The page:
As a review platform featuring hundreds of verticals and thousands of companies, we often see messages like these:
Customer Review: Christina Culver from Ketchum, Idaho
“I did a thorough review of companies and chose byte because of price and great reviews.”
Positive reviews earn more customers, who in turn can leave their own positive reviews. That’s because customers consider reviews to be one of the most trusted recommendations for a brand, second only to word-of-mouth referrals.
How can you create a snowball of positive reviews for your company and gather more leads through your reputation?
This guide includes several techniques for gathering reviews, as well as suggestions on what methods to avoid.
Control your brand’s image on as many review sites as you can. Most review platforms allow companies the chance to claim a profile and verify its accuracy, or to set up a new profile of their own.
Being on as many review platforms as possible allows you to respond to customer complaints on each platform and gather reviews in the most common places consumers go looking for them.
This list contains some of the most prominent platforms:
But it doesn’t always bode well to go with only the most popular sites. Research the keyword “[your brand name] + reviews.” The review sites appearing in the first couple pages of Google likely already have an overview or customer ratings for your company — you could be sending your reviewers their way to take control of the conversation.
Your industry likely has several niche sites appearing for your review keywords. If they host customer reviews, these platforms can be ideal places to send reviewers; a site’s niche expertise can be a draw to users researching your industry.
Another option is hosting reviews on your own site. This can be ideal if you’re in the eCommerce industry where each individual product needs its own rave reviews.
You also have freedom to provide long-form customer testimonials, or include reviews in whichever format you prefer — video, audio, and so on.
You’ll be responsible for navigating the legal waters of customer reviews, such as gaining written permission to publish the customer review and creating review guidelines.
And while this is a great choice, be warned that many consumers will consult multiple review sites before purchasing. Your site’s reviews can’t be the only source, otherwise customers may think you are stifling feedback.
When you give customers several platforms for reviews, they’re more likely to find the ideal space to leave their own feedback.
It’s simple: just ask.
Targeting your requests to customers who only had positive experiences will earn you penalties on many popular review platforms (Yelp and Google included), so the safest practice across all sites is to ask for honest reviews.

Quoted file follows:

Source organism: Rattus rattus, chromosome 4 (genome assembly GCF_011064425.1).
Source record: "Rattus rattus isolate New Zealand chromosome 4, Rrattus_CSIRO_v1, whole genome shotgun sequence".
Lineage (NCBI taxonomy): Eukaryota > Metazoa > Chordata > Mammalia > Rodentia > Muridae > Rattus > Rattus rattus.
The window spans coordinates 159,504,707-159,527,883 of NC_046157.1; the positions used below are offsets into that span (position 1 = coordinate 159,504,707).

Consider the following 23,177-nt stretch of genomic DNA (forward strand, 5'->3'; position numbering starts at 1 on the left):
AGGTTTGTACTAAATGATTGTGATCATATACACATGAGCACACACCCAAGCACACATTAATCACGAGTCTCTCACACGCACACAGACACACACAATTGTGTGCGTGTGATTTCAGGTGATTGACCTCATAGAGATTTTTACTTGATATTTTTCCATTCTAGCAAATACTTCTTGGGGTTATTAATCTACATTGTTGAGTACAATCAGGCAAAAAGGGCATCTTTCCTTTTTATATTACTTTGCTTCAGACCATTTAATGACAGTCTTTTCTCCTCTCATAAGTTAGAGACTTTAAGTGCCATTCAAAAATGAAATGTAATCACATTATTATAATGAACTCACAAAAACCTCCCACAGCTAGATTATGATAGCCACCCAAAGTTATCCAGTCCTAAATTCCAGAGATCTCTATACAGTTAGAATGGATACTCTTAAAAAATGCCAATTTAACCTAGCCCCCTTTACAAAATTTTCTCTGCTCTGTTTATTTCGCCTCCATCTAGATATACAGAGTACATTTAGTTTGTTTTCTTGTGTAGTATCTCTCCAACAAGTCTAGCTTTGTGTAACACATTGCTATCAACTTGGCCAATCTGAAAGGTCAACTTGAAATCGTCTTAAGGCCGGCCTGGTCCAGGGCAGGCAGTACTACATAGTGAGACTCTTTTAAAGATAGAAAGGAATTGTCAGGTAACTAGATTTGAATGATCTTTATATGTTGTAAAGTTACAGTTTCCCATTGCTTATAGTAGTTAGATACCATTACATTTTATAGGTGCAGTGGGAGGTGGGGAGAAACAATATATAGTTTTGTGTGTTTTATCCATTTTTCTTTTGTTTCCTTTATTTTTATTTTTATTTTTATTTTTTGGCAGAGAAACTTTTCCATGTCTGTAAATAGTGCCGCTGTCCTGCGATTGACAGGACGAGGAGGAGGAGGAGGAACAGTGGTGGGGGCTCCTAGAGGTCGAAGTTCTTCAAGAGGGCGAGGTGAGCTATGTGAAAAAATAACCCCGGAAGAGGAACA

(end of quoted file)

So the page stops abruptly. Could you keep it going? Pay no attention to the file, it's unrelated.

You also need to be wary of the bulk solicitation of reviews (in other words, prompting all customers at one time to leave a review). Review platforms that don’t have a screening process for each review typically won’t allow you to solicit reviews en masse because they can lead to thin and unhelpful responses.
Here are some ideas of when and how you can ask for a review.
If you’re in a service-based industry, customers may be able to leave reviews right after paying. Your employees can ask customers for reviews in person, or you may have a checkout page or email receipt with a review link.
The timing for asking after a sale will depend on your product or service. A customer may need days, weeks, or months to use your tool before they feel ready to give it a review. Find the sweet spot after a sale to follow up for feedback.
Did a loyal customer renew their subscription? This is a perfect point in the customer journey to add an email asking for their review.
Your client is already doing the work of word-of-mouth referrals — perhaps they’re also interested in reviewing your company for a wider audience.
Your team is working hard to resolve customers’ issues. Why not get some credit?
Once you’ve resolved a support ticket, ask customers for their experience.
You don’t have to manually send emails at each point in the customer journey; find a product to automate the work.
You can schedule texts or emails when customers take certain actions, which will take the burden off you. Popular email marketing software like HubSpot and MailChimp can do this for you.
Include pop-ups or review links on a checkout page to target customers who make a purchase. This way, you don’t have to personally follow up for feedback.
Or, work with a company that will collect reviews from paying customers in your database. Best Company Business Suite users can work with our reviews team to collect verified reviews from their customers.
Just mind our warning: indiscriminately emailing or texting all your clients at once looks bad to review readers and can land you in trouble on some big-name review platforms. When choosing products and companies to solicit reviews for you, be sure they help you focus on quality, honest reviews at relevant points of the customer journey. A review platform with a moderation process before each review goes live can filter out thin and irrelevant reviews.
When you receive positive feedback, make sure current and future customers know.
Share positive reviews in conjunction with providing CTAs to leave a review. This is an effective way to invite readers to offer their own experiences.
You can share your reviews several ways — but be careful. Some review platforms don’t allow you to share the reviews gathered on their domain. Read the terms and conditions first.
Some review platforms allow you to share their reviews directly to social media. You can also dress up your customer reviews and testimonials yourself, like this Tweet from pet food company Nom Nom Now:
If a customer leaves your landing page to look up reviews on their own, you’ve lost an opportunity. That’s why it’s ideal to include testimonials on your landing page, like these reviews from Lexington Law: